As drones, bipedal robots, and algorithm technologies continue to improve, the world of autonomous everything is looming. Perhaps looming isn’t the right word, but I feel compelled to set an ominous tone in order to provide an interesting conclusion. Beyond the iPad, synchronized quad-copters, and even 3D printers, one of the world’s most powerful forms of emerging technology is the ability to make more machines and devices autonomous.

New technology, more often than not, is met with some trepidation; regardless of its usefulness or its ability to disrupt current methods (this is painting with a somewhat broad brush stroke, but if we go to the root of most new tech, it is accurate). See my article about an emerging wind turbine technology. Making machines autonomous has been a gradual process, but each new plateau seems to run into scrutiny (sometimes unwarranted). 

For instance, when automated manufacturing assembly lines first emerged as a viable replacement of some low-skill manual labor, there was backlash. Understandably so, machines were threatening to take jobs and many didn’t trust their soul-less replacements to do qualified work. That has changed to some extent, as automation has taken over a lot of assembly work. Jobs that pay $20 an hour to put a blue bolt in the blue hole have vanished.

One of the more recent autonomous concepts being pushed to the masses is the advent of cars that drive themselves. Even though I am immersed in the world of innovation and engineering, it still is somewhat mind-boggling to imagine cars that can operate driver-free, but it’s already a reality and the day we no longer handle the wheel could be closer than we think.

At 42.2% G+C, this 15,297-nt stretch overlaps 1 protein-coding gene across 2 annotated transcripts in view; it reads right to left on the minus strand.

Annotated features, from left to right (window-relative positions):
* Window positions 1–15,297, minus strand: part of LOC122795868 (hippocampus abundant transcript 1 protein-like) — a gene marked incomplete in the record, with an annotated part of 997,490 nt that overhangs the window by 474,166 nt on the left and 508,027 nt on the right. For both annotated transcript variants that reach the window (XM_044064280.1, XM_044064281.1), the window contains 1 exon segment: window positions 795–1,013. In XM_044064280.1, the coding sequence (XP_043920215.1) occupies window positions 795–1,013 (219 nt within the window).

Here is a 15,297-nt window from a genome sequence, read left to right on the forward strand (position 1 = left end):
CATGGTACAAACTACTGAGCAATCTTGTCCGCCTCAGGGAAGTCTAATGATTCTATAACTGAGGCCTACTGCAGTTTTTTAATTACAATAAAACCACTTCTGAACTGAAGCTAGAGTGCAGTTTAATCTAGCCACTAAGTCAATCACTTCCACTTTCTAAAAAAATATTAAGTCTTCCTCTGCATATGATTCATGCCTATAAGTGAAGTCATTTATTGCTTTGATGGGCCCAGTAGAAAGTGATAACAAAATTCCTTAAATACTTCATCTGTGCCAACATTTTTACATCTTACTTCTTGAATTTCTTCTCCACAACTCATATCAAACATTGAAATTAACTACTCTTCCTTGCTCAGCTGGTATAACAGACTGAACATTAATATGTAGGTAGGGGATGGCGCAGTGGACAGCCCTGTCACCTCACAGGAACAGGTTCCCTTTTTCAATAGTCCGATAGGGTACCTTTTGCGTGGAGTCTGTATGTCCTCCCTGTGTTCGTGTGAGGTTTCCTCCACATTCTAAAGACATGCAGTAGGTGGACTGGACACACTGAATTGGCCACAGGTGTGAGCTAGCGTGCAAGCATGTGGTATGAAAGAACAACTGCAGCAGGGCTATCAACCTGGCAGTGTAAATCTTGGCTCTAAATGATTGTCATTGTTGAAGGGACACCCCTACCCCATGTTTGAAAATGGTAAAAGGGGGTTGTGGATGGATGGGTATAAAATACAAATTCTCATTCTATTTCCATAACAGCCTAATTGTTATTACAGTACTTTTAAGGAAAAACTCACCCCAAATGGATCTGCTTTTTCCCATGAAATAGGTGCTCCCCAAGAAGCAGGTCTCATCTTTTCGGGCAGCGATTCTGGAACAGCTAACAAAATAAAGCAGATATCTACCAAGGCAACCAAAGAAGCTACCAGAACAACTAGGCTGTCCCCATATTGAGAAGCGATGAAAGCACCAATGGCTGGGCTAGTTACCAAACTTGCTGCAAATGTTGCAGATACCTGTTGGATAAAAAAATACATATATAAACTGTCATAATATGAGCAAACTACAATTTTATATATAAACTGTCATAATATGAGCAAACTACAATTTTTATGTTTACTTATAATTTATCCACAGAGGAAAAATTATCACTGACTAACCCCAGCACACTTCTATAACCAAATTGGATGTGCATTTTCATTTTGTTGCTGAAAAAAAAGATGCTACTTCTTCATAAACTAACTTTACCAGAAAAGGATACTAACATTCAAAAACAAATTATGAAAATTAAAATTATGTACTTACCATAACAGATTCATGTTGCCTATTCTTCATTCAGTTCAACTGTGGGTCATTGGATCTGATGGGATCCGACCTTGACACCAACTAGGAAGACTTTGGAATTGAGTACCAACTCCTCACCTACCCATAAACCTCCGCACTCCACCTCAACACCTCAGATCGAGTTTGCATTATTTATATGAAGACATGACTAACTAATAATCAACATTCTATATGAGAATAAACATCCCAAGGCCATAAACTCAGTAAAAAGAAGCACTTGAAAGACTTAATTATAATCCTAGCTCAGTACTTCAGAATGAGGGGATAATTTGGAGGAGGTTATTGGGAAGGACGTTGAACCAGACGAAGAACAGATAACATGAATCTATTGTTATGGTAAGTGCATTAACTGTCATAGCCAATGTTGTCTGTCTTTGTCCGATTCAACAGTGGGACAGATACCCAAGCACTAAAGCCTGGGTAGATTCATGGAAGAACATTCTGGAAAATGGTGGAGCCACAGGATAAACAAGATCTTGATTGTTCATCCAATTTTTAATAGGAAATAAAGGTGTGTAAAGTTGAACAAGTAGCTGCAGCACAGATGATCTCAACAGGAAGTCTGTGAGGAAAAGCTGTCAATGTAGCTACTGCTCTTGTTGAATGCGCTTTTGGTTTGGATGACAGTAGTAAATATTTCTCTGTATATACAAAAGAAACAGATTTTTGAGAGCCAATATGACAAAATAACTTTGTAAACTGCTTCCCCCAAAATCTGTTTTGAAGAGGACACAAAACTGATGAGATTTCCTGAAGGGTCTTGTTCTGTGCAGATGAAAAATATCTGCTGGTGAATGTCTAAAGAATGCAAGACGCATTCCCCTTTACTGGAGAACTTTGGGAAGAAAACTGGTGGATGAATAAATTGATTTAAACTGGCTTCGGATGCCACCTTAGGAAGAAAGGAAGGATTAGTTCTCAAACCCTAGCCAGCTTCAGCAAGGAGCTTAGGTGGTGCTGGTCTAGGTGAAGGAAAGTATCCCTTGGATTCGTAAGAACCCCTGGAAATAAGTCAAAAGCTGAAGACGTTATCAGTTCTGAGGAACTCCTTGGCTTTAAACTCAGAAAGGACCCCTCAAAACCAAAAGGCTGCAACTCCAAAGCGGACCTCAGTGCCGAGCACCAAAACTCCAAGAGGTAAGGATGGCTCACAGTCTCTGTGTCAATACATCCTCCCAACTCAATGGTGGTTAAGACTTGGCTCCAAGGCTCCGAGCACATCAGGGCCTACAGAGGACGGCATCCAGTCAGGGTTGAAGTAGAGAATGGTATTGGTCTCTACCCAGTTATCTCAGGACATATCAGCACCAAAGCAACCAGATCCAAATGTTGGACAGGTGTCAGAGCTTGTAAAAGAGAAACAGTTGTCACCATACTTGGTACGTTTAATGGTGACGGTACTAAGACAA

A recent video from Reuters featured a car that the researchers at Carnegie Mellon said lays the groundwork for computers to replace humans as drivers. One reader’s comments ignited my concerns about autonomous vehicles.

A reader, by the screen name of Critic, said, “It's not so much a matter of developing the technology, and it's not so much a matter of getting drivers used to driver-less cars, and it's not so much a matter of developing infrastructure. The real issue is liability! Who will be responsible when there is a collision? The manufacturer? Drivers will blame their cars when collisions happen.” 

This instantly brings to mind the Google Driverless Car, which is responsible for many of the pictures taken for Google’s Street View feature. Where legal, this vehicle is completely autonomous, though there is a driver in place for supervision. Ironically, the only reported crash by the Google Car occurred when the human took over.

The human took over, making it easy to place blame and therefore liability, but what happens if and when the car’s sensors fail and it rear-ends somebody at a red light? Who’s responsible? The driver who was pleasantly reading the paper because he/she assumed the car was safe? I would hope not, as that defeats the purpose of having an autonomous car (in my opinion). If I have a car that can drive itself, I shouldn’t have to babysit, but I may be asking too much at that point. Perhaps insurance rates would rise slightly for those with self-driving cars. But, as of right now, they are safer than a human-driven car, so I feel as though higher rates would only slow progress and provide an unfair advantage to those who dig in their heels at change. 

This liability may very well be the only thing holding back a quick and fast adoption of autonomous cars. Beyond property damage on the road, this concept of liability can easily branch to other forms of self-driving vehicles, like drones. A big debate looms over the government's use of drones in both foreign and domestic territories (as there should be), but what if a drone spies on, injures, or even kills an innocent person? What if an autonomous car crash injures or kills somebody? Who is the responsible party?

These questions may be exactly what is keeping our cars from driving themselves, and keeping me from getting some serious reading done during my commute. An intriguing conundrum, to say the least. 

Who do you think is responsible when an autonomous vehicle or device crashes? Comment below or email